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Analysis

New Poll Is Just the Latest Evidence Kentuckians Support Voting Rights Restoration

This is a good time for the law to catch up with the voters on the issue.

January 25, 2019

A new poll finds that almost two-thirds of Kentucki­ans are in favor of re-enfran­chising people with past felony convic­tions who have completed their sentences.

But for those who have been close to the issue, the result comes as no surprise: For years, there’s been compel­ling evid­ence that bipar­tisan major­it­ies in the Bluegrass State support rights restor­a­tion.

Kentucky is now one of two remain­ing states, along with Iowa, that perman­ently disen­fran­chise return­ing citizens — a relic of Jim-Crow-era efforts to restrict the right to vote. In Novem­ber, Flor­ida voters passed, by a wide margin, a consti­tu­tional amend­ment that restored voting rights to as many as 1.4 million resid­ents with past convic­tions.

A long fight for voting rights restor­a­tion in Kentucky

More than 312,000 Kentucky citizens — over 9 percent of the state’s popu­la­tion, and over one in four of the state’s African-Amer­ic­ans — are ineligible to vote because of a felony convic­tion.

There’s strong support across the polit­ical spec­trum for ending the ban. The Kentucky House of Repres­ent­at­ives has voted in favor of ending the ban 10 times in under 10 years with bipar­tisan support. Most recently, the House voted in favor of voting rights restor­a­tion bills in 2014 and 2015 with 82–12 and 86–12 major­it­ies, respect­ively. Again, the legis­la­tion earned the approval of the major­ity of House Repub­lic­ans, with then-House Minor­ity Leader Jeff Hoover call­ing it “a matter of fair­ness.”

Sen. Rand Paul (R-Ky.) went out of his way to back the effort, telling lawmakers in testi­mony in 2014: “When you look at who is being deprived of voting, they are dispro­por­tion­ately people of color.”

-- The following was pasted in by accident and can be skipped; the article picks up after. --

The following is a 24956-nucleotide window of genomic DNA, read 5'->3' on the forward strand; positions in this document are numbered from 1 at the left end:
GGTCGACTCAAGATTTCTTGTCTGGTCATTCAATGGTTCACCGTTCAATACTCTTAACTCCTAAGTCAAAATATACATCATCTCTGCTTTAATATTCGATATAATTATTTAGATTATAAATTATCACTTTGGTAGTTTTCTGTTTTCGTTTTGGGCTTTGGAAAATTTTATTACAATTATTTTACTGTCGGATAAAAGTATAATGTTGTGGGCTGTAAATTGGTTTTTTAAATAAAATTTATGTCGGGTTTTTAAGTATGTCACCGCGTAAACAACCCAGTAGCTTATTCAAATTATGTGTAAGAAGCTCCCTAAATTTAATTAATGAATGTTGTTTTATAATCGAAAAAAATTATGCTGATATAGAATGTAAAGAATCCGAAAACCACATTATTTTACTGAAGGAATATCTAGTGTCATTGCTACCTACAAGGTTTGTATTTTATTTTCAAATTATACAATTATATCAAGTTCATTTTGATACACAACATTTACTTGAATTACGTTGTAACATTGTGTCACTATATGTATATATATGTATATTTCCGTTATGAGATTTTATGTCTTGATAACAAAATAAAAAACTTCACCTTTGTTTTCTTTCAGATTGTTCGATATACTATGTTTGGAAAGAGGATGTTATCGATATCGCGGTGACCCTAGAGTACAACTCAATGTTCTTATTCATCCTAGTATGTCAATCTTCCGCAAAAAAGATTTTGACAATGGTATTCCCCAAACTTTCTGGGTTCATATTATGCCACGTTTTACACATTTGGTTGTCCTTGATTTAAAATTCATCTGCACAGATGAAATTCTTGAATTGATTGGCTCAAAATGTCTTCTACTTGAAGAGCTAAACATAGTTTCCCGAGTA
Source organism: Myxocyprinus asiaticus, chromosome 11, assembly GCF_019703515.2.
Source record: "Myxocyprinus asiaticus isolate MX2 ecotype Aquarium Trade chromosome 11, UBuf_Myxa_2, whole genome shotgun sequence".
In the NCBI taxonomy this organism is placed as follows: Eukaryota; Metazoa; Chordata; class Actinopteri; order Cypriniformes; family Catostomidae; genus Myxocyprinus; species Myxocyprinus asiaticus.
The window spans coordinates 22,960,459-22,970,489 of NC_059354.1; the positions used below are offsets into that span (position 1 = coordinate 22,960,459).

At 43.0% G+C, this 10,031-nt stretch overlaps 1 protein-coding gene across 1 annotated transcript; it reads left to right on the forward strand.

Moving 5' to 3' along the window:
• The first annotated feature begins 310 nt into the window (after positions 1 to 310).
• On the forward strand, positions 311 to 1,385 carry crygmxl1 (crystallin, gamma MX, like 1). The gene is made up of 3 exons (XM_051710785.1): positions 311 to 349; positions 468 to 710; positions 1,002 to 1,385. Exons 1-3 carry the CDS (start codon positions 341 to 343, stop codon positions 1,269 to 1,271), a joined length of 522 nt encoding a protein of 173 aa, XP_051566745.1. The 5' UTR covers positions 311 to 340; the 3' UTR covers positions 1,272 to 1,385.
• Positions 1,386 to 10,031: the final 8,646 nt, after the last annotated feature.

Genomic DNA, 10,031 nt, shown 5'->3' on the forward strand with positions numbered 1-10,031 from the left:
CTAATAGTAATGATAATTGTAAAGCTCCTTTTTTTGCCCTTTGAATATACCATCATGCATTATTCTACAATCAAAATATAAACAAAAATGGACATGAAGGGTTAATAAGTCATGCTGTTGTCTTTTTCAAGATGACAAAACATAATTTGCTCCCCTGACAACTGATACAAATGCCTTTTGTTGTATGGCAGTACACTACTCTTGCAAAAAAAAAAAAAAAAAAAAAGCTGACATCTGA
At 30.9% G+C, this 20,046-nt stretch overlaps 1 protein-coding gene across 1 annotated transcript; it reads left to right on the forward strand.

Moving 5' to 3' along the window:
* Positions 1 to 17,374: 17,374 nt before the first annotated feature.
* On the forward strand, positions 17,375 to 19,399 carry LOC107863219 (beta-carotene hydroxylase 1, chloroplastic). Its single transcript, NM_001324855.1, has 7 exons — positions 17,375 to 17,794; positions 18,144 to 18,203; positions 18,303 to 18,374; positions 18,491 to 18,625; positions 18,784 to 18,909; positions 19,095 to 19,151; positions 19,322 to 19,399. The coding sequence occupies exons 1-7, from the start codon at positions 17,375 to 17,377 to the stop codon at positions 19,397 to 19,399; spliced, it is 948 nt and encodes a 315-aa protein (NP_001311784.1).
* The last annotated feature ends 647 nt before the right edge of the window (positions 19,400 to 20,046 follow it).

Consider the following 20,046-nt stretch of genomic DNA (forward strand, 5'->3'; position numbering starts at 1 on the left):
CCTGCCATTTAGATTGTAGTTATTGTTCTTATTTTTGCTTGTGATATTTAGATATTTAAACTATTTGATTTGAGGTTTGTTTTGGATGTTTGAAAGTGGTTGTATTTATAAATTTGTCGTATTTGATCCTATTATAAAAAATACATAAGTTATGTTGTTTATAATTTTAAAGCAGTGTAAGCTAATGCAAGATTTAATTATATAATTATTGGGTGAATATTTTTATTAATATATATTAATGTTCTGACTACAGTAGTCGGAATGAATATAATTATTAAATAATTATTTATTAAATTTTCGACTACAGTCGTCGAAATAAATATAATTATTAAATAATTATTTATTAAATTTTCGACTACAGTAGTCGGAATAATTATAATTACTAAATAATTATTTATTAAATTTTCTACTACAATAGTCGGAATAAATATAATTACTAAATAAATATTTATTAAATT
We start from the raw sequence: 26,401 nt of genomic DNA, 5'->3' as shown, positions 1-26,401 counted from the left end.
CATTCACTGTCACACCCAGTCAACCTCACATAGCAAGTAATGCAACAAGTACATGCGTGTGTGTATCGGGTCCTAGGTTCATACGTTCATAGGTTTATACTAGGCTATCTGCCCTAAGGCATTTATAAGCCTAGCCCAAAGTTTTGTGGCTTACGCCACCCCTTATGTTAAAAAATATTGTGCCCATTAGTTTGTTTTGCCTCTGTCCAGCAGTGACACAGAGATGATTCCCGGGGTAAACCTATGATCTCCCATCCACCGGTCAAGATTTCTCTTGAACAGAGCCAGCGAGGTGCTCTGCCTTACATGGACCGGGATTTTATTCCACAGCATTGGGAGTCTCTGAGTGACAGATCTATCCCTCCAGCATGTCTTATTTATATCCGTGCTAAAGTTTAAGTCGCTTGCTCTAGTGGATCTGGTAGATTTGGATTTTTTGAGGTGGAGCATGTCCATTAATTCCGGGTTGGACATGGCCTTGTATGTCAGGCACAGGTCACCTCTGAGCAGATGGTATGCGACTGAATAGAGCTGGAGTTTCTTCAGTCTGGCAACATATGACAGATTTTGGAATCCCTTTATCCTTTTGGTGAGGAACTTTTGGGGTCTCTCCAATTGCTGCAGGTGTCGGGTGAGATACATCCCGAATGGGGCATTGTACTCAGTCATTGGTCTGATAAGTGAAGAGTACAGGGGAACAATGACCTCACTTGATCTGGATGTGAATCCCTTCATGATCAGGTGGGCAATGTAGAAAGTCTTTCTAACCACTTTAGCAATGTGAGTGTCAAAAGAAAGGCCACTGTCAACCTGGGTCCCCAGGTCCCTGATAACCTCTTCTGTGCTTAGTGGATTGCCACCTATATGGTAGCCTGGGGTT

An ideo­lo­gic­ally diverse coali­tion of groups — includ­ing the Cath­olic Confer­ence of Kentucky, Kentucki­ans for the Common­wealth, the ACLU of Kentucky, and the Kentucky Confer­ence of the NAACP — also suppor­ted rights restor­a­tion.

But the effort fell short in the state Senate. In 2014, the Senate passed a weakened version of the House bill, after which the two cham­bers were unable to agree to a final version. And in Febru­ary 2015, the House passed legis­la­tion that failed to pass in the Senate.

Still, it appeared that state lead­ers might have found a way. In Novem­ber 2015, then-Gov. Steve Beshear, issued an exec­ut­ive order that restored voting rights for certain citizens who completed their sentences. Beshear’s successor, Matt Bevin, had campaigned as a supporter of rights restor­a­tion. But after taking office in Janu­ary 2016, Bevin reversed Beshear’s order with an exec­ut­ive order of his own.

The Bren­nan Center has long advoc­ated for voting rights restor­a­tion in Kentucky.

“Kentucki­ans should insist that their politi­cians get down to work and move voting rights restor­a­tion this year,” said Myrna Pérez, director of Bren­nan Center’s Voting Rights and Elec­tions project. “It is long over­due. It will give return­ing citizens a second chance.”

Flor­ida voters got a chance last year to make their voices heard on the issue of rights restor­a­tion, and came out loudly in favor. Now, return­ing citizens in Flor­ida have star­ted regis­ter­ing to vote. Will Kentucky follow suit? Kentucki­ans are ready — and have been for a while.

(Image: Bren­nan Center)